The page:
I skipped out on Destiny when its was released for two reasons: Activision didn’t release it for the PC, and I didn’t want to buy an eight-gen console just yet. Sure, I could have played it on my Playstation 3, but I wasn’t optimistic about what the player-base on that platform would look like within a few months of its release. Not to mention that I had nothing but bad luck with Sony’s network: failed and timed-out connections were the norm for me. Granted, I didn’t have the best Internet connection, but Xbox Live was (for the most part) smooth and consistent, so the blame wasn’t entirely on my ISP.
So for two years I read about Destiny and followed its development, watching it improve from the lukewarm reception it received upon launch (which helped my decision to sit it out). Eventually, it seemed to turn in to the game it was promised to be, so when I finally got around to getting an Xbox One, it was one of the first games I picked up.
I’ve never been more excited to be late to a party.
I rolled an Awoken Hunter: an Awoken because he looked cool, a Hunter because it sounded the most shooty of all the classes. When you’re playing a shooter it’s more fun to shoot things than it is to stand there and soak up bullets or hang back and just kinda wave your hands about. Within minutes I was hooked. The controls are some of the tightest I’ve experienced in an FPS for any platform, the level design is custom-built for intense firefights, and the enemies are visually interesting and scary-smart (for the most part; Fallen Dregs are more than a little dumb).
Many players aren’t happy about the lore system in Destiny, with having to look up story entries on Bungie’s website and all, but I actually really like it. Having to read Grimoire cards outside of the game not only encourages me to do so (because who’s interested in story when there are things to shoot) but also keeps me connected to the game even when I’m not playing. Plus, instead of having to sit through info dump after info dump, I’m trickle-fed hints of story here and there which reveal the mythology of the world little by little. Experiencing the narrative this way leads to some fascinating realizations, such as just how far into the future this game is truly set.
The sum of all this is that the game appears light on narrative, and that’s not an untrue statement when you consider the software doesn’t offer up much narrative content. What keeps me playing, then, is the same need to scratch the same itch in other MMORPGs: getting that sweet, sweet loot, which in this game can be a mixed bag. As with every RPG ever made, I get lots of junk, which I can instantly trash for in-game currency (glimmer). The glimmer you get for trashing gear is slight. While I appreciate that you don’t have to visit a vendor to convert armor and weapons into funds and parts, I’d rather put a legendary pair of boots up for auction and make more than 117 glimmer. It’s just too bad you can’t, because there’s no way to trade items with players and there’s not even an auction house. With this game being in its second year and a sequel on the horizon, I doubt we’ll see player-to-player sales and trading now, but my biggest gripe is actually with how the game treats item drops.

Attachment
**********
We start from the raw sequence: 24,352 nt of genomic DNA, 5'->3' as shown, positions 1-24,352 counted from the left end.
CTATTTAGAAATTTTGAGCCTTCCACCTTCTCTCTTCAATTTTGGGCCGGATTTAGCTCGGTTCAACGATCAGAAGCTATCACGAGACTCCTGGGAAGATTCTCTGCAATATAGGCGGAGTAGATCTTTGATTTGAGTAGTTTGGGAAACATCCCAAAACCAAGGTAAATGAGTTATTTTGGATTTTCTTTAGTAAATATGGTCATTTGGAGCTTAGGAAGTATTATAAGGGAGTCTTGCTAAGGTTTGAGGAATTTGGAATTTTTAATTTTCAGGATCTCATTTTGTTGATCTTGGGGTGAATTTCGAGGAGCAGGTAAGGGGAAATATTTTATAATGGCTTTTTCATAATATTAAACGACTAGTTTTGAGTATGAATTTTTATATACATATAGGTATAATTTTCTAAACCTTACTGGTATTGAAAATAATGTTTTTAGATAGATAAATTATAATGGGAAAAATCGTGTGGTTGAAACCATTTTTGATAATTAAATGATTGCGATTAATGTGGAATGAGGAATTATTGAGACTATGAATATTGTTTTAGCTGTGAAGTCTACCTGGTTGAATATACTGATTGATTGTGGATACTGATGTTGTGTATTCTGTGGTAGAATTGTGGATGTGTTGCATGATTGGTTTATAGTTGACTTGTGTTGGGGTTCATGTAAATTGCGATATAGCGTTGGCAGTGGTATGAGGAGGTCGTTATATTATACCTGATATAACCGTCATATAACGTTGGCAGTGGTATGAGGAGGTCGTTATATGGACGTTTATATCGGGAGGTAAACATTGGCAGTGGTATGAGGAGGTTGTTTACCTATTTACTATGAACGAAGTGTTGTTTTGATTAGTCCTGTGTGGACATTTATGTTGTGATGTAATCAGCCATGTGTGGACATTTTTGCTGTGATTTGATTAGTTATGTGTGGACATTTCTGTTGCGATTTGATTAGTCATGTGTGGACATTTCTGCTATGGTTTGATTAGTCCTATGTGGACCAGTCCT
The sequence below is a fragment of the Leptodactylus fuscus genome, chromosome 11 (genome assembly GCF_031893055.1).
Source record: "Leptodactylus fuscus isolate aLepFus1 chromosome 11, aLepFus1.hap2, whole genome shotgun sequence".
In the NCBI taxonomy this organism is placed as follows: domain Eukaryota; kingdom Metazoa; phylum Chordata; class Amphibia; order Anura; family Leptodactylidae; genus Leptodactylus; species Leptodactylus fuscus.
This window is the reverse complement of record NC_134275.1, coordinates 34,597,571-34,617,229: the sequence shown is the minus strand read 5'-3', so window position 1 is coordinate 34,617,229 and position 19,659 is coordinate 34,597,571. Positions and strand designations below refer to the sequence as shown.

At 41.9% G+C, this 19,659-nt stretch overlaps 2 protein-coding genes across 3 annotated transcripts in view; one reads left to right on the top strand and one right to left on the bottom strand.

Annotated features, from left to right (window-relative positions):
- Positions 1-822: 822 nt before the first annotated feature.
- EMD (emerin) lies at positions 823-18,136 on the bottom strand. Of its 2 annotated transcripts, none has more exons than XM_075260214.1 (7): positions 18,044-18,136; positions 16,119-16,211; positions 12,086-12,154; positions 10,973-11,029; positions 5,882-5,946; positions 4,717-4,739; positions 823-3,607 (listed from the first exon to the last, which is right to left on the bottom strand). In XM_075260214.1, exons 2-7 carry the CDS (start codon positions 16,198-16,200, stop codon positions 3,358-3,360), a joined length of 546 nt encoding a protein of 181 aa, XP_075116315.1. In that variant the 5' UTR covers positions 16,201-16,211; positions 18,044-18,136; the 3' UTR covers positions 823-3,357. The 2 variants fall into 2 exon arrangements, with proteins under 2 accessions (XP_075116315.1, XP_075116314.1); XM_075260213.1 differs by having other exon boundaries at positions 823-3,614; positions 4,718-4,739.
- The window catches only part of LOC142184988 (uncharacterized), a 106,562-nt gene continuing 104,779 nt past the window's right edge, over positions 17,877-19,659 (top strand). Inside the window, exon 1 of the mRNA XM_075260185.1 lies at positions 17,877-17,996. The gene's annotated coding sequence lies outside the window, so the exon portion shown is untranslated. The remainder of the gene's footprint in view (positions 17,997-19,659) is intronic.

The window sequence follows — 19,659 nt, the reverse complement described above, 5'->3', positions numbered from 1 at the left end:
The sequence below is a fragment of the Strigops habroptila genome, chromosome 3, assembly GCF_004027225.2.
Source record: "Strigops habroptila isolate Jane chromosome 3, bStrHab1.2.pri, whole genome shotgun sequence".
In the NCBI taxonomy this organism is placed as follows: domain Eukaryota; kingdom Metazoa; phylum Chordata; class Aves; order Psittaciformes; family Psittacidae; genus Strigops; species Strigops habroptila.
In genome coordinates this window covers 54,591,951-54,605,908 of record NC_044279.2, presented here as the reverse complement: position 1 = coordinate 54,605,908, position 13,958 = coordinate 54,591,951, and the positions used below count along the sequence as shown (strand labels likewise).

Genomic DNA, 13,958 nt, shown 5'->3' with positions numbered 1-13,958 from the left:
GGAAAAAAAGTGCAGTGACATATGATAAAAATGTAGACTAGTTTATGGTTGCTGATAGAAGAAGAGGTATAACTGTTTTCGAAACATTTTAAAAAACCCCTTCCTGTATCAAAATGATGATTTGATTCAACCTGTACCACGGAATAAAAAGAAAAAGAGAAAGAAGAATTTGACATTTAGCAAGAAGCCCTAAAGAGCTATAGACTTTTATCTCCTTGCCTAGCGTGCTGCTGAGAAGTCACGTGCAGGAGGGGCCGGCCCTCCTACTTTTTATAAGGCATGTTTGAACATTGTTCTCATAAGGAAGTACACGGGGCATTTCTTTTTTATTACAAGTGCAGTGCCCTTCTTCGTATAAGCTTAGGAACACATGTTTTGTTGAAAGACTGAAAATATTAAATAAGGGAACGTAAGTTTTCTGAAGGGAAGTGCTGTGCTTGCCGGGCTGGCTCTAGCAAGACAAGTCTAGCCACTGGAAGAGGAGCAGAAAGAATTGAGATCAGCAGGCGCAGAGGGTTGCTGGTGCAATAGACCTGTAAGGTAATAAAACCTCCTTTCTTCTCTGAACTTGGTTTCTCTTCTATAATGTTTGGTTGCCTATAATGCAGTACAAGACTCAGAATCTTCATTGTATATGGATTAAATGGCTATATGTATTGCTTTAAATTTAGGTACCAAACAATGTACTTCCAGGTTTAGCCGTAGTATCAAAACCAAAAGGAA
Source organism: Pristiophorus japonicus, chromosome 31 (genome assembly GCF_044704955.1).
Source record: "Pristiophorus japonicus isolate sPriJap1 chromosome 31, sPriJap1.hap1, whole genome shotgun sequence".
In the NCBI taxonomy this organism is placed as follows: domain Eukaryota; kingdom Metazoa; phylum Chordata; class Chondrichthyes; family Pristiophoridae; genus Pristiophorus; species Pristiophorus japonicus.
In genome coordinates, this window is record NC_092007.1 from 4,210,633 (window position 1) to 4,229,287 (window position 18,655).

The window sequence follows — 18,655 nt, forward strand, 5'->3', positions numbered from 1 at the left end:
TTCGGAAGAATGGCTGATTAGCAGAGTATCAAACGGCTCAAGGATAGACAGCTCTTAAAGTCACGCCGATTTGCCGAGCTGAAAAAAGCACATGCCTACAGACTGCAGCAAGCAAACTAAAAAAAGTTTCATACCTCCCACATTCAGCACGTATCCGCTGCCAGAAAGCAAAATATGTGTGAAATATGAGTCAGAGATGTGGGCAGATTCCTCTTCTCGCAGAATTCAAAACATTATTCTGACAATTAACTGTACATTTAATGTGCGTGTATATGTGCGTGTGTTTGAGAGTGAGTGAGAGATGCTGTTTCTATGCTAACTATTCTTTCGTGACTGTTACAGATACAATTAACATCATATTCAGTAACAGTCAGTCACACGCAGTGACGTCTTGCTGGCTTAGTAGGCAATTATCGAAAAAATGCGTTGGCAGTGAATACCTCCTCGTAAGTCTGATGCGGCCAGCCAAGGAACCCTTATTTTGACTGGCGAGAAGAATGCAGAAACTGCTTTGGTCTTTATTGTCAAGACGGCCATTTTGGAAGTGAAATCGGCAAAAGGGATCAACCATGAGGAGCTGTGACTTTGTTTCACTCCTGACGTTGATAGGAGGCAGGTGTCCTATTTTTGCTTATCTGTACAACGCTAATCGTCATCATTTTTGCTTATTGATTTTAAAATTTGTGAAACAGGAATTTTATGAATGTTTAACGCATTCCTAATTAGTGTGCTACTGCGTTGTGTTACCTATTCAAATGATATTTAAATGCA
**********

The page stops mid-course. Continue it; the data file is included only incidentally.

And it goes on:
Like most RPGs of its kin, Destiny uses a color-coded rarity system for gear. Unlike similar games, enemies don’t drop gear directly. They drop items called “engrams,” which have to be decoded by a vendor before you receive a piece of gear. The color of the engram represents the maximum rarity level you might achieve, and its entirely possible you’ll only get crafting materials. While I’ve gotten, more or less, items that are of the same rarity as their decoded engram, I’ve also picked up an engram for legendary chest armor and gotten currency. A fair chunk of it, mind you, but not the high-level armor I was hoping for. The fact that you can gain reputation with numerous NPC factions and then gain access to higher-level gear through their representatives helps, but such gear can’t be bought with glimmer; it has to be purchased with “legendary marks,” which are far more rare without participating in high-level challenges, and advancing your reputation is an arduous process.
It took them the better part of two years, but I can fairly say that Bungie has streamlined the progression system sufficient that I don’t have to get into it in too much depth. It’s enough to know that your character level dictates what gear you can use, and your gear determines your “light level” which determines how capable your character is at conquering certain challenges. Of course, this being a shooter, it all comes down to player skill in the end.
I bought this game initially just to play with a friend, but I’ve invested many hours into it just on my own. It’s fun, has just the right amount of story delivered in just the right way as to not distract you from the game play, and aside from one maddening design flaw is fairly close to presenting an ideal set of mechanics for an action-RPG game. It’s well worth getting into, even this late in its life cycle. Two character level boosts (one for max level and one for just over halfway there) certainly helps if you have friends you’d like to play with. It’s too bad you only have three character slots, but your character’s abilities are largely modular, being determined by their gear for the most part, so it’s possible to have several types for each class. You might as well roll one of each.
You can pick up the entire Destiny collection for the price of one new game right now. It will be $60 well spent.